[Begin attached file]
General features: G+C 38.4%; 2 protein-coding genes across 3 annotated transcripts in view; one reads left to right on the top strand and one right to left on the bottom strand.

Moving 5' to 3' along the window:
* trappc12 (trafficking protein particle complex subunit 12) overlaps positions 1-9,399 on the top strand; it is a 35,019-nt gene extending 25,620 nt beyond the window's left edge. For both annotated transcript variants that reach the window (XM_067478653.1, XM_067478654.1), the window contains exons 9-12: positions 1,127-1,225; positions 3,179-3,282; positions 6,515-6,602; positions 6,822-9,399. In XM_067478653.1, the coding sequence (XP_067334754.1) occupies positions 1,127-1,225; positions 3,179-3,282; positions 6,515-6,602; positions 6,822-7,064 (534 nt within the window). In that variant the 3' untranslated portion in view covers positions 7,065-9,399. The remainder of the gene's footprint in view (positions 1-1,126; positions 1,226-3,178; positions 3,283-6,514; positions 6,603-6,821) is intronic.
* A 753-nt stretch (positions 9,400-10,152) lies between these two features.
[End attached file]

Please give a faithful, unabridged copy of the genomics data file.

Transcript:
General features: G+C 38.4%; 2 protein-coding genes across 3 annotated transcripts in view; one reads left to right on the top strand and one right to left on the bottom strand.

Moving 5' to 3' along the window:
* trappc12 (trafficking protein particle complex subunit 12) overlaps positions 1-9,399 on the top strand; it is a 35,019-nt gene extending 25,620 nt beyond the window's left edge. For both annotated transcript variants that reach the window (XM_067478653.1, XM_067478654.1), the window contains exons 9-12: positions 1,127-1,225; positions 3,179-3,282; positions 6,515-6,602; positions 6,822-9,399. In XM_067478653.1, the coding sequence (XP_067334754.1) occupies positions 1,127-1,225; positions 3,179-3,282; positions 6,515-6,602; positions 6,822-7,064 (534 nt within the window). In that variant the 3' untranslated portion in view covers positions 7,065-9,399. The remainder of the gene's footprint in view (positions 1-1,126; positions 1,226-3,178; positions 3,283-6,514; positions 6,603-6,821) is intronic.
* A 753-nt stretch (positions 9,400-10,152) lies between these two features.